New Pain Therapy for Knee ArthritisIn this study, the results of a pilot program using a new pain control device are reported. The treatment method is called Biowave deep tissue neuromodulation. The device used is called Deepwave.
Deep tissue neuromodulation is done by delivering low frequency electrical energy into the painful area of the knee. Pain signals to and from the nerves are interrupted resulting in a decrease in discomfort.
Two groups of patients with severe pain from knee osteoarthritis were included. Half were treated with Deepwave. The other half received a sham treatment. This means the device was placed on the patient but it wasn't actually turned on.
Everyone was treated one time for 30 minutes. Pain, stiffness, and function were measured before and after treatment. These measures were used to determine treatment success. Patients were followed closely during the first 48 hours. They also got a phone call one week after the treatment to check on their progress.
The treatment group had a greater decrease in pain intensity than the sham group. Pain control was much better in the treatment group 48 hours after the nerve stimulation. The live treatment group also reported greater satisfaction with the results one week after the treatment.
Half of the patients in the treatment group reported using fewer pain medications. None of the patients in the sham group reported a decrease in drug use.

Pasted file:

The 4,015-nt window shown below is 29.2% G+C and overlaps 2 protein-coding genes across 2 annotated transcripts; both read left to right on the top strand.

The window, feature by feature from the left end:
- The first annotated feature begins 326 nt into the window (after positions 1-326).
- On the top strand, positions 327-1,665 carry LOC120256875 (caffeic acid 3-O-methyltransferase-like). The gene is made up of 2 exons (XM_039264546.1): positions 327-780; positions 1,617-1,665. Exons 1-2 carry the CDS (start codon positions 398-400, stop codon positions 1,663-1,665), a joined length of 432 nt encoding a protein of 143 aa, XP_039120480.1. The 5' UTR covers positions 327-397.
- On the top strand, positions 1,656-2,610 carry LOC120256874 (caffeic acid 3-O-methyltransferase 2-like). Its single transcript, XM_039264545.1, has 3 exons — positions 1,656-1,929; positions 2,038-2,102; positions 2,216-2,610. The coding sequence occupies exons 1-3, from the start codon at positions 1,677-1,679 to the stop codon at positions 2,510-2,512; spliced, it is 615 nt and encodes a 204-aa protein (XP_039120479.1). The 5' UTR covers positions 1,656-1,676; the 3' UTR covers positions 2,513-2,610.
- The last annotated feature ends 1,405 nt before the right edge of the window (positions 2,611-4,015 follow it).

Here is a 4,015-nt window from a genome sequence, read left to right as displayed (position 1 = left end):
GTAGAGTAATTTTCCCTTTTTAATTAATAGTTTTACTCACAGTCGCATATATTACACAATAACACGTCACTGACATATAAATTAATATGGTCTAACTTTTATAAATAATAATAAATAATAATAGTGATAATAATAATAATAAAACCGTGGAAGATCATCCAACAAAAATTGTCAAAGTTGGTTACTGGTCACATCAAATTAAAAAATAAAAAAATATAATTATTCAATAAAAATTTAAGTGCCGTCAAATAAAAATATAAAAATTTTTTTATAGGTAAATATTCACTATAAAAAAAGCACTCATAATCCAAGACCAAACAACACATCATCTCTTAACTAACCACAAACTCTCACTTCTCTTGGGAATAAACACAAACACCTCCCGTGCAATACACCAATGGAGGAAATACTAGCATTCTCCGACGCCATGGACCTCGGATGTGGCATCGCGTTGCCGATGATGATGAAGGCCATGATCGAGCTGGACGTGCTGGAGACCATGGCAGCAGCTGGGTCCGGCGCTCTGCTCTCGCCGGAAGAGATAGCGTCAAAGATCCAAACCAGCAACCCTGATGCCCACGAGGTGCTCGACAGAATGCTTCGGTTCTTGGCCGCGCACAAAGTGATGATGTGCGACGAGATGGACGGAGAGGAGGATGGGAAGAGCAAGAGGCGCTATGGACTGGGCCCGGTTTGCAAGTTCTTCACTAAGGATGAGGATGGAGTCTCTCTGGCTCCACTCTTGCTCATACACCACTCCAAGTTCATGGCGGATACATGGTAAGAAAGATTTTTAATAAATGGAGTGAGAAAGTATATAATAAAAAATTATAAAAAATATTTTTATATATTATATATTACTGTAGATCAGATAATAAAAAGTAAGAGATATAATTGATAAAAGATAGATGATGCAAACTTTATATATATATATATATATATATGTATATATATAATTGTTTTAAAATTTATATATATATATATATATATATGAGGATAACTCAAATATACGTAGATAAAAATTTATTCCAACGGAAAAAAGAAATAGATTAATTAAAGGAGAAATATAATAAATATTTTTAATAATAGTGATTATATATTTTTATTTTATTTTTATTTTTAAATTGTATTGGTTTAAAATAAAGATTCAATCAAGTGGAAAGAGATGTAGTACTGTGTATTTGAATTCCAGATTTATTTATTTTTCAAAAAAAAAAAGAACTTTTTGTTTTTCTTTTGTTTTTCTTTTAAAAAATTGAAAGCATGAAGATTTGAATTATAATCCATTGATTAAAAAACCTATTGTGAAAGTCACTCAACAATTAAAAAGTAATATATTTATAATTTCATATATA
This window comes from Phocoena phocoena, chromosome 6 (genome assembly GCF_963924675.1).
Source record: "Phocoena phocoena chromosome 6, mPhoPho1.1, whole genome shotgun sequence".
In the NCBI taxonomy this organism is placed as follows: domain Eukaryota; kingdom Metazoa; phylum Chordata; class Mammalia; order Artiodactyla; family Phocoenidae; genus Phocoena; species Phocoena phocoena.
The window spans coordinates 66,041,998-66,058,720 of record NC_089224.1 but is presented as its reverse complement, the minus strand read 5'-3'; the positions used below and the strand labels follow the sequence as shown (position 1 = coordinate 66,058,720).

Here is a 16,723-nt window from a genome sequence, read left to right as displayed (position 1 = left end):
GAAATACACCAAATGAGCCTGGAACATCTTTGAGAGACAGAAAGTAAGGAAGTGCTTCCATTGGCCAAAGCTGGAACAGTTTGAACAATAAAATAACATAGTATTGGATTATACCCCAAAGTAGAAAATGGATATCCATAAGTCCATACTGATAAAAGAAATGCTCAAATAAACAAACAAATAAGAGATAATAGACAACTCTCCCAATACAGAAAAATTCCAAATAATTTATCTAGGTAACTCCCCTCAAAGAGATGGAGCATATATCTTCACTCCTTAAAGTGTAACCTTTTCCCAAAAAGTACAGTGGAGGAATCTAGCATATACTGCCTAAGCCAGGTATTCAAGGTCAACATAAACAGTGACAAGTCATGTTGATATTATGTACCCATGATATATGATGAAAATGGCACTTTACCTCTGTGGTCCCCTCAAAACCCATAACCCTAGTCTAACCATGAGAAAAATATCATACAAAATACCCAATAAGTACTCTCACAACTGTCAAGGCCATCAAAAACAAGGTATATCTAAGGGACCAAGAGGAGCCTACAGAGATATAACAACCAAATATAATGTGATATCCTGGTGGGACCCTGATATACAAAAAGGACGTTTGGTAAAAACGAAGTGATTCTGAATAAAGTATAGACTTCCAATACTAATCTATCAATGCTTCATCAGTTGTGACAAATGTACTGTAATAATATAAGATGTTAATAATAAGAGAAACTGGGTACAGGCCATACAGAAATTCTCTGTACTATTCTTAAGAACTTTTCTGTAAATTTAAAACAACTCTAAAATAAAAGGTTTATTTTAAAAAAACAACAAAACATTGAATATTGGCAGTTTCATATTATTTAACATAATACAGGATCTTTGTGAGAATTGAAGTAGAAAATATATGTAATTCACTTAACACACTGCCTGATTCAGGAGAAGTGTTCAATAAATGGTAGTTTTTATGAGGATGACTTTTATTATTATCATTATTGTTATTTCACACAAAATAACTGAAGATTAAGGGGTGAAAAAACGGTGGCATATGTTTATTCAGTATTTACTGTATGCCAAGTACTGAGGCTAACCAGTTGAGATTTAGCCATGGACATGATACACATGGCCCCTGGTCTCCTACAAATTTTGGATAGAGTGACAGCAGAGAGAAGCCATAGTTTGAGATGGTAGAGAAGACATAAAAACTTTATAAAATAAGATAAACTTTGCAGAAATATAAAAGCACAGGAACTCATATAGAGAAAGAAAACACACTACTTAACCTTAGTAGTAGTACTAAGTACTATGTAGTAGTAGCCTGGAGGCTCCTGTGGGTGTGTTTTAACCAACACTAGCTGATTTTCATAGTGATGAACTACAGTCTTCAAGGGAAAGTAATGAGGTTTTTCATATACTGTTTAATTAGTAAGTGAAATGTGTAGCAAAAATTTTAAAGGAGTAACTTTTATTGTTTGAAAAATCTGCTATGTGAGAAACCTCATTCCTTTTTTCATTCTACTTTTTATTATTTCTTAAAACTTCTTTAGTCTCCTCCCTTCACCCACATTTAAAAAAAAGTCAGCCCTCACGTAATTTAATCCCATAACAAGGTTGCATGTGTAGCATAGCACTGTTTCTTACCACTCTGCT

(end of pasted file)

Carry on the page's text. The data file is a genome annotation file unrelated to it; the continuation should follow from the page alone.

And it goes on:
The authors suggest the Deepwave neuromodulation device is a safe and effective tool for pain therapy. Improved function with greater activity level is possible with decreased pain levels provided by this device.
More studies are needed to see if this treatment has any negative side effects over time. Since this was a pilot project with only a single dose, other trials with longer treatment are needed.
Richard W. Kang, MD, MS, et al. Prospective Randomized Single-blinded Controlled Clinical Trial of Percutaneous Neuromodulation Pain Therapy Device Versus Sham for the Osteoarthritic Knee: A Pilot Study. In Orthopedics. June 2007. Vol. 30. No. 6. Pp. 439-445.
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